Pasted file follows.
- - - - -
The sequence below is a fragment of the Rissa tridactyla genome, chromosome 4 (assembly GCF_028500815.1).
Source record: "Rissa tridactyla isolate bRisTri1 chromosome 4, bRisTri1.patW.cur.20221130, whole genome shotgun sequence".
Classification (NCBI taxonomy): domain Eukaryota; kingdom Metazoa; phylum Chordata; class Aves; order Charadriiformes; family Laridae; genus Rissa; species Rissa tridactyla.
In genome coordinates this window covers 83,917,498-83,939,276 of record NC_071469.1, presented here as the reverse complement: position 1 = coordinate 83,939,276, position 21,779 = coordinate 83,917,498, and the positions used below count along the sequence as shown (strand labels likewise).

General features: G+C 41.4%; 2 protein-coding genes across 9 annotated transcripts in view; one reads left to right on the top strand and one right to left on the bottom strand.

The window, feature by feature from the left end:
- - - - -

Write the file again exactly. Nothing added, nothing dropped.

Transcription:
The sequence below is a fragment of the Rissa tridactyla genome, chromosome 4 (assembly GCF_028500815.1).
Source record: "Rissa tridactyla isolate bRisTri1 chromosome 4, bRisTri1.patW.cur.20221130, whole genome shotgun sequence".
Classification (NCBI taxonomy): domain Eukaryota; kingdom Metazoa; phylum Chordata; class Aves; order Charadriiformes; family Laridae; genus Rissa; species Rissa tridactyla.
In genome coordinates this window covers 83,917,498-83,939,276 of record NC_071469.1, presented here as the reverse complement: position 1 = coordinate 83,939,276, position 21,779 = coordinate 83,917,498, and the positions used below count along the sequence as shown (strand labels likewise).

General features: G+C 41.4%; 2 protein-coding genes across 9 annotated transcripts in view; one reads left to right on the top strand and one right to left on the bottom strand.

The window, feature by feature from the left end: